To Wyeth's expedition must also be given the credit of bringing the first missionaries to Oregon. In his supply ship, the Mary Dacres, came Rev. Jason Lee, Rev. David Lee, Cyrus Shephard and P. L. Edwards. They were sent out by the missionary society of the Methodist Episcopal Church to establish mission stations among the Indian tribes on the Pacific Coast. They established the first station in Oregon in the Willamette Valley, about ten miles below where Salem now stands. Their professed object in coming to the country, as may be said of those of other religious denominations who followed them, was purely a religious one-to convert the Indians to the Christian faith-rather than to occupy the country and establish therein an American community. They were not the sort of men who ordinarily develop the resources of a country, but a combination of circumstances ultimately made them of great advantage to the early pioneers and of great benefit to the country. The missionary stations they established became points for future American settlement and trade. When they found their missionary labors among the Indians were attended with but scanty harvest, the secular spirit became strong, and gradually the desire grew among them to become a permanent colony rather than remain mere sojourners among the Indians. "Before long," says Judge Deady, "they began to build and plant as men who regarded the country as their future home. They prospered in this world's goods and when the emigration came flowing into the country from the west, they found at the Willamette Mission, practically an American settlement, whose influence and example were favorable to order, industry, sobriety and economy, and contributed materially to the formation of a moral, industrious and law-abiding community out of these successive waves of unstratified population."
The effective force of the Methodist Missions was increased from 1834 to 1840 by the arrival of Rev. A. F. Waller and wife, Rev. G. Hines and wife, Rev. L. H. Hudson and wife, George Abernethy and wife, H. Campbell and wife, and Dr. J. L. Babcock and wife. Most of those named came in 1840 by sea, around Cape Horn. By their arrival the character of the Mission underwent somewhat of a change. It assumed more of the character of a religious community or association, than of simple missionaries, actuated by the zeal of its founders to preach the Gospel to the heathen. They saw the necessity of devoting more of their time to the interest and welfare of the white settlers than to the Indians. They began to look upon the country as an inviting one for settlement, for trade, for commerce, and to make permanent homes for themselves and their children. Schools were established and churches were built by them, and thus a nucleus for a colonial settlement was created, which in later years was of essential benefit to the community at large.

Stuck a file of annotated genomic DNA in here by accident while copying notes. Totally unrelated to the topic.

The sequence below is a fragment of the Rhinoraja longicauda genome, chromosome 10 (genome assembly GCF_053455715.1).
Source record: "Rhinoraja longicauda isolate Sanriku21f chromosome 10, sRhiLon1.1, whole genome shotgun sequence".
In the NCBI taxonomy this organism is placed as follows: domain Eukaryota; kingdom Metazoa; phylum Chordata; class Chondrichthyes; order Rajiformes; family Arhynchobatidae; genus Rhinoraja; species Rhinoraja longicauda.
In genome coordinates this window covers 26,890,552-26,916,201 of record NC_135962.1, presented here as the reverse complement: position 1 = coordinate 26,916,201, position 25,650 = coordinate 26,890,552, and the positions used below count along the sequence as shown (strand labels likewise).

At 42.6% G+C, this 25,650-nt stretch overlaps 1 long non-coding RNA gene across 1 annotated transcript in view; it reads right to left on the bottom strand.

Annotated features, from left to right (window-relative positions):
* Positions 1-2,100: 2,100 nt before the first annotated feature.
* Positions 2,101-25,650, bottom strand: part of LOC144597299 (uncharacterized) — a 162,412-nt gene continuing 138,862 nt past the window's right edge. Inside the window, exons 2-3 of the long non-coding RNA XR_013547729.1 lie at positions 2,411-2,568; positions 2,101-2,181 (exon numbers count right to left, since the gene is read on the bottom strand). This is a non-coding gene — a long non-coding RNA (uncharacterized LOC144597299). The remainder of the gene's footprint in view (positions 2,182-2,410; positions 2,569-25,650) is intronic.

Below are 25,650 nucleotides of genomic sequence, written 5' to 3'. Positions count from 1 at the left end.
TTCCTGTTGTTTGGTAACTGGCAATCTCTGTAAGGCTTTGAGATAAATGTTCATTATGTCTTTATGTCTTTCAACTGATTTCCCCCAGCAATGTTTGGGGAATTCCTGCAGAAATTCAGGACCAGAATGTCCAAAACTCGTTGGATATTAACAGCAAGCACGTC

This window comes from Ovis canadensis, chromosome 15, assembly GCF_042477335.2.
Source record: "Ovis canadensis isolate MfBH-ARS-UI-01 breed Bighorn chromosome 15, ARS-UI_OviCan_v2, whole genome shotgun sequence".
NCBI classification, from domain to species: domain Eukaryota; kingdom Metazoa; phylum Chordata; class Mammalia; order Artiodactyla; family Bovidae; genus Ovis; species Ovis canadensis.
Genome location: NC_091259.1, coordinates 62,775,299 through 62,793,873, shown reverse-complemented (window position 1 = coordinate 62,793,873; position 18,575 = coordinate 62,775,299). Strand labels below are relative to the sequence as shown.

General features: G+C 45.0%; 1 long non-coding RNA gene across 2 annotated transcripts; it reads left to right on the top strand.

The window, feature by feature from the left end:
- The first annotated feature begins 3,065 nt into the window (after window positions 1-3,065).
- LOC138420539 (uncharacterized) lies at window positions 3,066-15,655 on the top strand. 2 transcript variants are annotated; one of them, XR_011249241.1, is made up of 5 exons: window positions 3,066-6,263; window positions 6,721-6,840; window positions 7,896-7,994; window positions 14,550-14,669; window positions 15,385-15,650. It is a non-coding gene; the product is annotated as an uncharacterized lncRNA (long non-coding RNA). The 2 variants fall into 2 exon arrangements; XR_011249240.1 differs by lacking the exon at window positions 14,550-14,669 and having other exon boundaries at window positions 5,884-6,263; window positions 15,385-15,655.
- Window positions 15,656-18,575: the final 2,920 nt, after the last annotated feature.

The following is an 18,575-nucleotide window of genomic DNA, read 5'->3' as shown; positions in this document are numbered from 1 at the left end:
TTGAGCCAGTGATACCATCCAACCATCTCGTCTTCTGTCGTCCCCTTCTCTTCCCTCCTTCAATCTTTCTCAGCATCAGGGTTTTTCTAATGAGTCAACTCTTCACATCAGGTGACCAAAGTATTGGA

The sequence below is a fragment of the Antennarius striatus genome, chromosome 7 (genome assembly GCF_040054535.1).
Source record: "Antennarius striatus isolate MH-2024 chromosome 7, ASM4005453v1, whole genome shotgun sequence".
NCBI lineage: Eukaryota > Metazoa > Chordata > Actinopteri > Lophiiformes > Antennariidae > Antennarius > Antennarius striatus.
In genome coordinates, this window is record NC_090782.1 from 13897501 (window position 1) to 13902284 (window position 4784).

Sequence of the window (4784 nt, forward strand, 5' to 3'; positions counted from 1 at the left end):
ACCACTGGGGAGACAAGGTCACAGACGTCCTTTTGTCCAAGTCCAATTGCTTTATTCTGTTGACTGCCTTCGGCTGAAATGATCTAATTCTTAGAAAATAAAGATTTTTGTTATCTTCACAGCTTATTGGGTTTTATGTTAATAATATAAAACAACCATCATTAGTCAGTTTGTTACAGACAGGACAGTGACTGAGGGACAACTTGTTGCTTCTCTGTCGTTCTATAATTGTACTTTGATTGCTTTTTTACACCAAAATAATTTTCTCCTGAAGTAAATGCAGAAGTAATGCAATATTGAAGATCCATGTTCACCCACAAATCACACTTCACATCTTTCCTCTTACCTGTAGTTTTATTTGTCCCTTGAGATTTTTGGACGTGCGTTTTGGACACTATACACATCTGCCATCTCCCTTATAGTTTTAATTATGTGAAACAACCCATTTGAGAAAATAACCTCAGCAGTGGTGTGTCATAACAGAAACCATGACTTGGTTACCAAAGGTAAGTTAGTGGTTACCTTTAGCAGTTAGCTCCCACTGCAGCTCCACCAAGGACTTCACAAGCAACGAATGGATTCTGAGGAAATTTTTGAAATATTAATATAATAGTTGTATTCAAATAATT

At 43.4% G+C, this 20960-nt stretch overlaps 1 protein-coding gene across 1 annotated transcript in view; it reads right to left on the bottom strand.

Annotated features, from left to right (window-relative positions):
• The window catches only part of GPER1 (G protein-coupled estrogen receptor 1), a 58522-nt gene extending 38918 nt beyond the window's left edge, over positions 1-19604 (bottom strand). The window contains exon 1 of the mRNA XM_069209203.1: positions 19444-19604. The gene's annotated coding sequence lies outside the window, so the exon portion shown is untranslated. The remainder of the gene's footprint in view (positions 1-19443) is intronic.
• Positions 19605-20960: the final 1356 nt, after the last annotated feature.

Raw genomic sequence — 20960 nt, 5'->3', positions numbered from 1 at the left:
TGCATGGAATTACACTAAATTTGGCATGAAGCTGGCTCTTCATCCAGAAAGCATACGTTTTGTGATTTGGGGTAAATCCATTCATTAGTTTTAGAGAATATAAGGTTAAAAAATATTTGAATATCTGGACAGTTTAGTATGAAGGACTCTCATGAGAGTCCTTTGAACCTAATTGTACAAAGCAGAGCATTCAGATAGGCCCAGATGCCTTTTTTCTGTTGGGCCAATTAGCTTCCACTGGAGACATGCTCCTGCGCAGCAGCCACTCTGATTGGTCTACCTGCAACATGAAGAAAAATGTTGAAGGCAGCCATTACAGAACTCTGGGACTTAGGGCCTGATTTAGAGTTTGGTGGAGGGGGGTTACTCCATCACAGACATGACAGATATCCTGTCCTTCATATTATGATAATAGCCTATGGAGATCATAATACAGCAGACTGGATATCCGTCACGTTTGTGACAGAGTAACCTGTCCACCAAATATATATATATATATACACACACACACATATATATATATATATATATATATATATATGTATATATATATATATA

The Methodist missionaries were followed by Presbyterian ministers, in 1837, who, sent out by the American Board of Foreign Missions, came across the Rocky Mountains and remained among the Indians east of the Cascade Mountains. At their head was Dr. Marcus Whitman, who took up his residence among the Cayuse Indians at Wailatpu, in the Walla Walla Valley. His co-laborers were Rev. H. H. Spalding and W. H. Gray, who were stationed among the Nez Perces Indians, at Lapwai, and among the Flatheads at Alpona. The first two brought their wives with them, they being the first women who crossed the plains. Two years later Rev. Cushing Eells and Rev. Elkanah Walker and their wives established another mission among the Spokane Indians in the vicinity of Fort Colville. Of these missionaries Dr. Whitman was the one at this time most thoroughly alive to the importance of securing Oregon as an American possession against the claims of Great Britain. He was intensely American in all his feelings; a man of indomitable will and perseverance in whatever he undertook to accomplish, whom no danger could daunt and no hardship could deter from the performance of any act which he deemed it a duty to discharge. Gray gave up the mission work in 1842 and settled in the Willamette Valley, and was one of the most active supporters of American interests, and a determined promoter of the organization of the provisional government.
In 1838 the Roman Catholics entered the field. The representatives of this church leaned to British interests, and made their headquarters at Vancouver. Their influence and teachings among the people were naturally in favor of the authority and interest of the Hudson's Bay Company. They discouraged the early attempt at the formation of a government by American settlers in the country, but submitted to it when established. They pursued their missionary labors zealously throughout the entire region dominated by the Hudson's Bay Company, and founded subordinate missions in many widely separated localities. Between them and the Protestant missionaries bitter hostility soon sprang up, and the ignorant savage was pulled hither and hither and given to understand that he was the bone of contention between the two religions, the representatives of each declaring by word and deed that the other was false. In the work of proselytizing the Catholics were the more successful, and the Protestant missions, as such, were discontinued within ten years.